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Bibliotaph... Girl Power

Compiled by Victoria Chase

The Paris Bookseller: A work of historical fiction that serves as an ode to Sylvia Beach, who opened the famed Parisian bookstore Shakespeare and Company in 1919, which became a haven for many prominent writers of the Lost Generation. Karri Maher—The Paris Bookseller—hardcover, 336 pages, Penguin Publishing

Champagne Widows: An effervescent read for anyone who loves champagne, this work of historical fiction shares the story of Barbe-Nicole, who, following the death of her husband, winemaker François Clicquot, as Veuve (Widow) Clicquot, achieved legendary status. Rebecca Rosenberg—Champagne Widows—paperback, 332pages, Lion Heart Publishing

Girls Who Green the World: Thirty-Four Rebel Women Out to Save Our Planet: Journalist Diana Kapp crisscrossed the country writing for and about empowered girls. The resulting 34 profiles are part biography, part guidebook to the contemporary environmental movement. Available in April. Diana Kapp—Girls Who Green the World: Thirty-Four Rebel Women Out to Save Our Planet—hardcover, 336 pages, Delacorte Press

Enough Rope: A Book of Light Verse: One of the Jazz Age’s most beloved poets, Dorothy Parker was widely regarded as the wittiest woman in America. Newly available as a stand-alone edition, her debut collection—a bestseller in 1926—features poems that range from lighthearted self-deprecation to acid-tongued satire. Dorothy Parker—Enough Rope: A Book of Light Verse—paperback, 144 pages, Knopf Doubleday Publishing

Bravery: Chasing Dreams, Befriending Pain, and Other Big Ideas: Olympic distance runner Alexi Pappas’ mother died by suicide when she was four years old. She filled the void by looking to female athletes as role models. Not content with success in athletic pursuits alone, in 2016, she made her Olympic debut as a distance runner and wrote, directed, and starred in her first feature film. Alexi Pappas—Bravery: Chasing Dreams, Befriending Pain, and Other Big Ideas—hardcover, 352 pages, Random House Publishing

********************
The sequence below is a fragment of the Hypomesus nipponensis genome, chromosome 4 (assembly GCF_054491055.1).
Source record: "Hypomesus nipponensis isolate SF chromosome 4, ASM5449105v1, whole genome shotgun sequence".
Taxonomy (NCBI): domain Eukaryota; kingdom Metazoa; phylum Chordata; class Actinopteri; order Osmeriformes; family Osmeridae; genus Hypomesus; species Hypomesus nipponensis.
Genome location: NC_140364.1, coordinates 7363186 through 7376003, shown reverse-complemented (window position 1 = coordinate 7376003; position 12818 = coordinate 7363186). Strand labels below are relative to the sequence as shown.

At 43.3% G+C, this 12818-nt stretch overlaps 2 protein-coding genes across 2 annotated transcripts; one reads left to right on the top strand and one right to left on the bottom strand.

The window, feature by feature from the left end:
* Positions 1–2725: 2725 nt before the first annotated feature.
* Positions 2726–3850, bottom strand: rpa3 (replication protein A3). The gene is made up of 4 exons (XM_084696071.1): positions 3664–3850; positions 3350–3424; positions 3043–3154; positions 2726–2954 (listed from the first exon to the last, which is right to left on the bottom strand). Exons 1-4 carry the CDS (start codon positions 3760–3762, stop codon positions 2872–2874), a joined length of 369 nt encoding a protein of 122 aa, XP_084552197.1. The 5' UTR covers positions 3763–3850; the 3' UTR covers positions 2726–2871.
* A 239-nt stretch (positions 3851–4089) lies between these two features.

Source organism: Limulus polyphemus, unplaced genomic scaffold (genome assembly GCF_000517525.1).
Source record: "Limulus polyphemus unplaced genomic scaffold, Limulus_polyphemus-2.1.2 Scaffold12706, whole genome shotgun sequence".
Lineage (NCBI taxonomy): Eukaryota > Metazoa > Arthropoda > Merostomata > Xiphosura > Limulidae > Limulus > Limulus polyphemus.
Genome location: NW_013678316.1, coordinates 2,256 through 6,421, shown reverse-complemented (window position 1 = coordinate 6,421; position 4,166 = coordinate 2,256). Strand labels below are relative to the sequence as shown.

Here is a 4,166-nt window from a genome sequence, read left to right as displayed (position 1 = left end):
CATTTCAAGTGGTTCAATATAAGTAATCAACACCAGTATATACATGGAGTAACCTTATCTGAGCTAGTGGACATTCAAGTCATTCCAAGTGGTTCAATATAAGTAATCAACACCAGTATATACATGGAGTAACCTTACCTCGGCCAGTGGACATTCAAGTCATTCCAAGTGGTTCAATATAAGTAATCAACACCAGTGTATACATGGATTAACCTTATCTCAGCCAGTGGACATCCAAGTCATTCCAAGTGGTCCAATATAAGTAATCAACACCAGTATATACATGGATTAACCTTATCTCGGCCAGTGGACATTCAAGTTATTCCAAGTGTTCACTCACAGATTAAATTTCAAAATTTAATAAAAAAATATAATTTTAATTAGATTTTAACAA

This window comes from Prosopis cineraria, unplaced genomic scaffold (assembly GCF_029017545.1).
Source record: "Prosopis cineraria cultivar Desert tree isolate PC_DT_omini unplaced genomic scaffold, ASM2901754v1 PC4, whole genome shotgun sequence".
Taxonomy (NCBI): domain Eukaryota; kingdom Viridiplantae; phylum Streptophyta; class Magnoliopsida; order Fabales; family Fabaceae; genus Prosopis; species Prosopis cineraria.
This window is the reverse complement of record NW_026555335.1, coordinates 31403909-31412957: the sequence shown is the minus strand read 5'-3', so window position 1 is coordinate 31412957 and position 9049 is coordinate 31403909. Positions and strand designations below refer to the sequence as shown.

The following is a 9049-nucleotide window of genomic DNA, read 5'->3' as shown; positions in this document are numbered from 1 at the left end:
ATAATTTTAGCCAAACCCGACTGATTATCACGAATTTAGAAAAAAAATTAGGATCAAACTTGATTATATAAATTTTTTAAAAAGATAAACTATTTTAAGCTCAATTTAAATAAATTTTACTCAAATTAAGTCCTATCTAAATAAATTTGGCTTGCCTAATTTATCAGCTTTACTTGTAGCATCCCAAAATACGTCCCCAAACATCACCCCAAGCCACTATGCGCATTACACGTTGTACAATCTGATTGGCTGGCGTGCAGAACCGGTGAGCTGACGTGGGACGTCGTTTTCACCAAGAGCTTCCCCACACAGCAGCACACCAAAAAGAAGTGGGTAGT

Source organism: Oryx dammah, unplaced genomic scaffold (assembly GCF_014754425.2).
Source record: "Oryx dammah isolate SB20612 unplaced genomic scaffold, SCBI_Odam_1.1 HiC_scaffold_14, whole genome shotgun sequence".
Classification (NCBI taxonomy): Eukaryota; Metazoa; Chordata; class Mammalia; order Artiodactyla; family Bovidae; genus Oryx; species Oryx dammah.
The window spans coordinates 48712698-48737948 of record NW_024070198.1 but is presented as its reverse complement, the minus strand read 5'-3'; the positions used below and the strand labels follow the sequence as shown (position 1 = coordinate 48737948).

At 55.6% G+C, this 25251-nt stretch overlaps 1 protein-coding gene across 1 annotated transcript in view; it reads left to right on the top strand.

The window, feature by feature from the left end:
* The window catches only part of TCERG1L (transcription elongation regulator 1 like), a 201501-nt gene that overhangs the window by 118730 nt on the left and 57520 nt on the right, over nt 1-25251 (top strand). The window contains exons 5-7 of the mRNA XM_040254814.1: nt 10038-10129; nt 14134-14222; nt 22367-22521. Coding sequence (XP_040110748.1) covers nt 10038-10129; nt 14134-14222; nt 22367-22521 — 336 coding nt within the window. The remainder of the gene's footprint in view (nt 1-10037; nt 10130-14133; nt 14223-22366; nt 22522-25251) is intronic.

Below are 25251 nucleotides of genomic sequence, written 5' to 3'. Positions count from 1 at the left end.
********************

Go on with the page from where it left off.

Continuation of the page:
Nadine Ijewere: Our Own Selves: This vibrant monograph of masterfully executed portraits is the first book dedicated to London-based fashion photographer Nadine Ijewere—the first Black woman photographer to land a cover of Vogue in the magazine’s 125-yearhistory.Nadine Ijewere (photographer), Lynette Nylander (contributor)—Nadine Ijewere: Our Own Selves—hardcover, 192 pages, Prestee

Let Me Tell You What I Mean: A never-before-gathered-together collection of pieces written by the late Joan Didion between 1968 to2000 provide an illuminating glimpse into the mind and process of a legendary journalist, essayist, novelist, and screenwriter. Joan Didion—Let Me Tell You What I Mean—hardcover, 192 pages, Knopf Doubleday Publishing

Let’s Get Physical: How Women Discovered Exercise and Reshaped the World: For American women today, working out is accepted and expected, fueling a multibillion-dollar fitness industrial complex. But it wasn’t always this way. In this book, journalist Danielle Friedman reveals the hidden history of contemporary women’s fitness culture. She chronicles how exercise evolved from a beauty tool pitched almost exclusively as a way to “reduce” into one millions have harnessed as a path to mental, emotional, and physical well-being. Danielle Friedman—Let’s Get Physical: How Women Discovered Exercise and Reshaped the World—hardcover, 352 pages, G.P. Putnam’s Sons

Civil Rights Queen: Constance Baker Motley and the Struggle for Equality: Born to an aspirational blue-collar family during the Great Depression, Constance Baker Motley eschewed suggestions to pursue a career as a hairdresser. Instead, she became the first black woman to argue a casein front of the Supreme Court. She defended Martin Luther King in Birmingham, helped to argue in Brown vs. The Board of Education, and played a critical role in defeating Jim Crow laws throughout the South. She was the first black woman elected to the state Senate in New York, the first woman elected Manhattan Borough President, and the first black woman appointed to the federal judiciary. Tomika Brown-Nagin—Civil Rights Queen: Constance Baker Motley and the Struggle for Equality—hardcover, 512 pages, Pantheon


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